By Aminah Sheikh
Let’s get down to brass tacks. Why do you write?
I write because I love writing. It makes me feel great, perhaps even releases Serotonin in me. Maybe, Oxytocin even. And, why? Can’t pinpoint the precise reason. It’s like being in love – only feelings, no reasons.
Tell us about your most recent book or writing project. What were you trying to say or achieve with it?
The Jeera Packer (published by Finger Print). It takes up the internal struggle of a man who thinks he has missed the greatest opportunities of life and is now cursed to a limited, confined, boring life sans achievement. And that angst pushes him on a dangerous journey to build his own Taj Mahal, fulfil what he feels is his mission in life. And then, closely meshed is this story of deadly gangsters and goofing politicians, who he was once a part of and into whose company he is dragged in again.
The ultimate point being – we are microscopic in this giant game of cosmos and we get very little time here and spend a bulk of that in hate and regret against equally microscopic others.
Describe your writing aesthetic.
Writing to me must move, evoke a reaction. The job of the writer is to break thought and speech boundaries – to think the unthinkable and say the unsayable. Find perspectives that are hidden in plain sight. Show what we generally miss. That’s why you need a writer.
Who are your favorite authors?
Vladimir Nabokov, Salman Rushdie, Khushwant Singh, Jerry Pinto, N.N. Taleb, Haruki Murakami. Granddaddy Shakespeare. Stephen King. Hemingway. Charles Bukowski.
By Manisha Lakhe
The Great Indian Publishing Machine has been churning out Indian writing in English for years now. Most of it is culture-apologetic, where authors explain how idlis are “steamed rice dumplings”, and other “literary” novels are plain pretentious pomposity where the authors suffer from a colonial hangover, write paragraph after convoluted paragraph to show how clever Indians can be in writing a “foreign” language. But when you come across a story that casually embraces the English language to tell the story from gun country, which is completely Hindi centric, is a rare thing of joy.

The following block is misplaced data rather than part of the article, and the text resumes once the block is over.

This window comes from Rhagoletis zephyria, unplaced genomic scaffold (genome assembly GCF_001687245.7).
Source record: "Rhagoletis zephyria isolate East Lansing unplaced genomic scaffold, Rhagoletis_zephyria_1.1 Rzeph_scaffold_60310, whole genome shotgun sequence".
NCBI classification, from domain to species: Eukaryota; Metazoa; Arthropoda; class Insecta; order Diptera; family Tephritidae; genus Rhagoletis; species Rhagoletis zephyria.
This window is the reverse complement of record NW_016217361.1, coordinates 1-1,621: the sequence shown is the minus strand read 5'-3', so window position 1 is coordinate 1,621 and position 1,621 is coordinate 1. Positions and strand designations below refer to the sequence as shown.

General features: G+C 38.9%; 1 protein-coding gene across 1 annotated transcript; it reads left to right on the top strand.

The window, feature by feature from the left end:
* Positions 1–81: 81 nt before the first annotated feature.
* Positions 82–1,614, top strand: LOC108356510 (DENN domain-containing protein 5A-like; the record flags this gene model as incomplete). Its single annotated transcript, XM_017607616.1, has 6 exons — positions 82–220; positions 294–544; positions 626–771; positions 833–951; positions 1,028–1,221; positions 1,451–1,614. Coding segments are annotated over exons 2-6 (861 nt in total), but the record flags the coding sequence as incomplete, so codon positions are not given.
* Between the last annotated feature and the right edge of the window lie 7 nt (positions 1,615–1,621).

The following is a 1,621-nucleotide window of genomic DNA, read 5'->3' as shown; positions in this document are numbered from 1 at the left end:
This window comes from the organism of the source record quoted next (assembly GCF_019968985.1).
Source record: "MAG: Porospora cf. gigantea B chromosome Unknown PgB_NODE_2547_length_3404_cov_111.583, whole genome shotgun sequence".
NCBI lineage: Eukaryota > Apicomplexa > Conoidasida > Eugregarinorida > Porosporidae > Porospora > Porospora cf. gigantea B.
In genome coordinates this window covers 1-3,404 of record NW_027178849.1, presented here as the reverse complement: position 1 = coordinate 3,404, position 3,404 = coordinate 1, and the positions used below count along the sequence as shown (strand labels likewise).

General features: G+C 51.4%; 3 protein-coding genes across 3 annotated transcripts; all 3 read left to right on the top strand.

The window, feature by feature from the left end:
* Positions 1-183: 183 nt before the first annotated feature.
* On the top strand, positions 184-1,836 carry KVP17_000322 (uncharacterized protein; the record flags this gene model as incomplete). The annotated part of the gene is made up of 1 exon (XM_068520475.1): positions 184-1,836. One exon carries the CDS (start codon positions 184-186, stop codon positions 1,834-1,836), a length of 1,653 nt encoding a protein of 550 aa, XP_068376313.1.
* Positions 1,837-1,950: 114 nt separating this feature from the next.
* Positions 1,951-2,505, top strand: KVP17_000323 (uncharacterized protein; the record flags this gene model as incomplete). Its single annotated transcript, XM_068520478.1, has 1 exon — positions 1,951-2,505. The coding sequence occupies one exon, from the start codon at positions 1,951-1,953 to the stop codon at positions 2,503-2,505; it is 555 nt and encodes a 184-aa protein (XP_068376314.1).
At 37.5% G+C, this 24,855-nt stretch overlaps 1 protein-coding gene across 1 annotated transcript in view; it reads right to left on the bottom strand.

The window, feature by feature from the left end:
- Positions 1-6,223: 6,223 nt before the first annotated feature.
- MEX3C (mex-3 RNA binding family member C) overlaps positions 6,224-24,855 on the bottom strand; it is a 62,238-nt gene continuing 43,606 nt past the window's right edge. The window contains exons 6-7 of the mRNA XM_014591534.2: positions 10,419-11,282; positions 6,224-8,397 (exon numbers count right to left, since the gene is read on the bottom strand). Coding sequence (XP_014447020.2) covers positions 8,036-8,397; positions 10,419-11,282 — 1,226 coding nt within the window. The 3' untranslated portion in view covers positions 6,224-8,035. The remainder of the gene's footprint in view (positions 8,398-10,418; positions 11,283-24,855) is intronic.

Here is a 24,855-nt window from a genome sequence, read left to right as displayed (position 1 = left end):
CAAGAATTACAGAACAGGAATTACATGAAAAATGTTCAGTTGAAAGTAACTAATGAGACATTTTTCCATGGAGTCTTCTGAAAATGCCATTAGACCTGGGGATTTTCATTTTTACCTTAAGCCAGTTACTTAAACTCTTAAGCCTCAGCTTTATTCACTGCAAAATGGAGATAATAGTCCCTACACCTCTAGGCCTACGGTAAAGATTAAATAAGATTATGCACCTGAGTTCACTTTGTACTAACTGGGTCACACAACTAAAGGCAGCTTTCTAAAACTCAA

The author Prashant Yadav is not just telling us a story in The Jeera Packer, he is telling it with love. Love for the language as well as for the characters.
“The car moved as slow as the thoughts in the professor’s head” followed by: “Why would he and his son be thrashed with chappals and thrown into jail?”
No apologies for using Indian colloquial English where people do tend to put “me” first as in Hindi (“main aur meri tanhaai” as an example). But you forget this and enjoy sentences that describe the traffic jams you have experienced in person.
The immediacy of the events in the book is remarkable. The author takes you to wherever the characters are. In the car with the “lal batti”, inside the politician’s den, and even to the workshop where the Bullet is treated like god.
If you’ve met a motorbike aficionado, or are one, you will love everything about the Bullet in the book. Not just Abdul and his passion, his philosophy (the motorbike lads don’t just drive with passion, but live the philosophy unique to each rider, and the author seems to knows that), but also how graciously the protagonist teaches his son to ride his Bullet when he realises that he may be going out in flames. The son Abhishek has to walk back with the bike… If you have ever attempted to ride that Bullet, that God of a bike, then you’d have complete sympathy with the son, who has to walk the beast back because it just won’t start for novices…